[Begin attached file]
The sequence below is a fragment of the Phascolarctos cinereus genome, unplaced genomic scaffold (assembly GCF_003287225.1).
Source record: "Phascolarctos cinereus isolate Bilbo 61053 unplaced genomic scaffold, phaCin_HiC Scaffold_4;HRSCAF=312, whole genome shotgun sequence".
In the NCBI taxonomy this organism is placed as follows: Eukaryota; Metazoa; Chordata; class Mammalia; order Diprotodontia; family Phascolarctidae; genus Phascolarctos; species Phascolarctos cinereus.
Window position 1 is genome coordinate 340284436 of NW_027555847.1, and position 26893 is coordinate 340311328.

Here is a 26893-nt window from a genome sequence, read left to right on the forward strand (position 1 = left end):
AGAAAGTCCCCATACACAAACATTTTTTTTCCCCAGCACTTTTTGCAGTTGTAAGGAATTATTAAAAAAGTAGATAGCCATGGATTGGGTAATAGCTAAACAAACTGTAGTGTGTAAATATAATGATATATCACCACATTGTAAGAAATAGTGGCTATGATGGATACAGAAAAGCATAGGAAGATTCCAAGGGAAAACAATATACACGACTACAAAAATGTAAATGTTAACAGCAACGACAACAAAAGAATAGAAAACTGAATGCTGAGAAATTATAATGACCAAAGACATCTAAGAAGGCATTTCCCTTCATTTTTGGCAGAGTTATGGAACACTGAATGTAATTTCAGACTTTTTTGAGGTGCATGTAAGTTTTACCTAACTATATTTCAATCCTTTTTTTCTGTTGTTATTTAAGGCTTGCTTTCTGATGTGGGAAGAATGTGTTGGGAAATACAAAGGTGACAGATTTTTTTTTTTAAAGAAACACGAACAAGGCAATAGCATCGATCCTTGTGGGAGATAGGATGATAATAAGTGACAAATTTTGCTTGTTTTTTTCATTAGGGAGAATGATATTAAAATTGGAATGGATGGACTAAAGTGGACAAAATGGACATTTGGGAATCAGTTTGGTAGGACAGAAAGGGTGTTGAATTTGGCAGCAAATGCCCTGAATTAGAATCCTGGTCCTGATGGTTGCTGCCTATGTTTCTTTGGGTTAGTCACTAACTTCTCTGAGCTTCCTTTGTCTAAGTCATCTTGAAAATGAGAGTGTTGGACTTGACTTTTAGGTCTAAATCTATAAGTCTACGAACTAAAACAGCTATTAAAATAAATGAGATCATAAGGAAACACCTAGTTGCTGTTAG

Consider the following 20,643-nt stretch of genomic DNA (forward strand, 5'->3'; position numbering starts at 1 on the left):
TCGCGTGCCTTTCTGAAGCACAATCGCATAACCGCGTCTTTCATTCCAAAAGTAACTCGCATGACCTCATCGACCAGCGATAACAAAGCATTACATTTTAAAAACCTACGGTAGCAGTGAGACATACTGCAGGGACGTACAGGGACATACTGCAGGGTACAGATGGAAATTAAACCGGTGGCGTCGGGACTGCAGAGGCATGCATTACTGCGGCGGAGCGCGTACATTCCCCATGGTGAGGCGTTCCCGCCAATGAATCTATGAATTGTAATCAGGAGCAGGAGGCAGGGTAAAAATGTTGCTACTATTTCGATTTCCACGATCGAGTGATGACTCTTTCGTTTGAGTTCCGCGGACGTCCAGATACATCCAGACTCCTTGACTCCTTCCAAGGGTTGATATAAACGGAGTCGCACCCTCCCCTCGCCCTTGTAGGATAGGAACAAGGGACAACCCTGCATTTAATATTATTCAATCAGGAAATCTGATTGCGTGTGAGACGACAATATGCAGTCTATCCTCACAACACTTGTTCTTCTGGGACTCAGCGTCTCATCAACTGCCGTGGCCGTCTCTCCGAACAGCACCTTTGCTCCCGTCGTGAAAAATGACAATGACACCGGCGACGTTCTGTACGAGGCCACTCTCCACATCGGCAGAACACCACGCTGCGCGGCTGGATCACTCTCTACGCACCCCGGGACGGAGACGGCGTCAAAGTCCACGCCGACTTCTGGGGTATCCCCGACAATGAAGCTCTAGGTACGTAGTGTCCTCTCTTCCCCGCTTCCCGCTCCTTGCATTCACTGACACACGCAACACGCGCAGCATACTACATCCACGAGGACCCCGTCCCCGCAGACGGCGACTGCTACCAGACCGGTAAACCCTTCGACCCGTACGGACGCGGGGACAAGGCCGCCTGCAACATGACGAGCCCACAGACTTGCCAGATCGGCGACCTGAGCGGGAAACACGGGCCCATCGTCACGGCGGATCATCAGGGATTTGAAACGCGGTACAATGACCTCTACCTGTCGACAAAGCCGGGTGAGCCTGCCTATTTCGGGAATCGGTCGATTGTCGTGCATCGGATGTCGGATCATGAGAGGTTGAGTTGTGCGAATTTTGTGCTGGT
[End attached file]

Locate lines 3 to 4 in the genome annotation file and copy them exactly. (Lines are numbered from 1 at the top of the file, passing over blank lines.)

In the NCBI taxonomy this organism is placed as follows: Eukaryota; Metazoa; Chordata; class Mammalia; order Diprotodontia; family Phascolarctidae; genus Phascolarctos; species Phascolarctos cinereus.
Window position 1 is genome coordinate 340284436 of NW_027555847.1, and position 26893 is coordinate 340311328.